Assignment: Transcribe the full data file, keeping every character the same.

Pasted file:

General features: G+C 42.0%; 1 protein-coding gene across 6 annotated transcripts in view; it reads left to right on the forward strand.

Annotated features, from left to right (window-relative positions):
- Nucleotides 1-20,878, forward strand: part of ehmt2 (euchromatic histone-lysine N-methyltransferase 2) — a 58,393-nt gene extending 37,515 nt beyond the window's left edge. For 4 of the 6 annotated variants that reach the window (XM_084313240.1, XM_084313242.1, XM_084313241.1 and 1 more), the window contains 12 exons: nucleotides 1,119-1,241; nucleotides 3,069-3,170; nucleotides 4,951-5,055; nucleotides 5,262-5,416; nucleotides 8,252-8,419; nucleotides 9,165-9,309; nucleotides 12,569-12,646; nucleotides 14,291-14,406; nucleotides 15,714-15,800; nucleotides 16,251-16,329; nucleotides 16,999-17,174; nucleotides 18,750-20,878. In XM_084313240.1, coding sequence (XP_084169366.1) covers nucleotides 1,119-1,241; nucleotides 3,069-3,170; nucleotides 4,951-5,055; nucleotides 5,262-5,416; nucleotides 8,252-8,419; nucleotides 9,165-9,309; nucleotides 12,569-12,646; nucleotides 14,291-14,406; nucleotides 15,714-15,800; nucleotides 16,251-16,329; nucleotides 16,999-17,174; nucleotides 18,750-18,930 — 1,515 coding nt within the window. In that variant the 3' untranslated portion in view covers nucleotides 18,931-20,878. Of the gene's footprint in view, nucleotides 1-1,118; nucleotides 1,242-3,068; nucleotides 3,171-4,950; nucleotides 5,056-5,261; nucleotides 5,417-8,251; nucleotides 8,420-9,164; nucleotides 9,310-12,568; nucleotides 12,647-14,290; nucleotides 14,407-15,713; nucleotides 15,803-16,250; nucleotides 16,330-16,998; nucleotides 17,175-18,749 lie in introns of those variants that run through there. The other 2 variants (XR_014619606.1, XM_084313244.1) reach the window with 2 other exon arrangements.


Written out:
General features: G+C 42.0%; 1 protein-coding gene across 6 annotated transcripts in view; it reads left to right on the forward strand.

Annotated features, from left to right (window-relative positions):
- Nucleotides 1-20,878, forward strand: part of ehmt2 (euchromatic histone-lysine N-methyltransferase 2) — a 58,393-nt gene extending 37,515 nt beyond the window's left edge. For 4 of the 6 annotated variants that reach the window (XM_084313240.1, XM_084313242.1, XM_084313241.1 and 1 more), the window contains 12 exons: nucleotides 1,119-1,241; nucleotides 3,069-3,170; nucleotides 4,951-5,055; nucleotides 5,262-5,416; nucleotides 8,252-8,419; nucleotides 9,165-9,309; nucleotides 12,569-12,646; nucleotides 14,291-14,406; nucleotides 15,714-15,800; nucleotides 16,251-16,329; nucleotides 16,999-17,174; nucleotides 18,750-20,878. In XM_084313240.1, coding sequence (XP_084169366.1) covers nucleotides 1,119-1,241; nucleotides 3,069-3,170; nucleotides 4,951-5,055; nucleotides 5,262-5,416; nucleotides 8,252-8,419; nucleotides 9,165-9,309; nucleotides 12,569-12,646; nucleotides 14,291-14,406; nucleotides 15,714-15,800; nucleotides 16,251-16,329; nucleotides 16,999-17,174; nucleotides 18,750-18,930 — 1,515 coding nt within the window. In that variant the 3' untranslated portion in view covers nucleotides 18,931-20,878. Of the gene's footprint in view, nucleotides 1-1,118; nucleotides 1,242-3,068; nucleotides 3,171-4,950; nucleotides 5,056-5,261; nucleotides 5,417-8,251; nucleotides 8,420-9,164; nucleotides 9,310-12,568; nucleotides 12,647-14,290; nucleotides 14,407-15,713; nucleotides 15,803-16,250; nucleotides 16,330-16,998; nucleotides 17,175-18,749 lie in introns of those variants that run through there. The other 2 variants (XR_014619606.1, XM_084313244.1) reach the window with 2 other exon arrangements.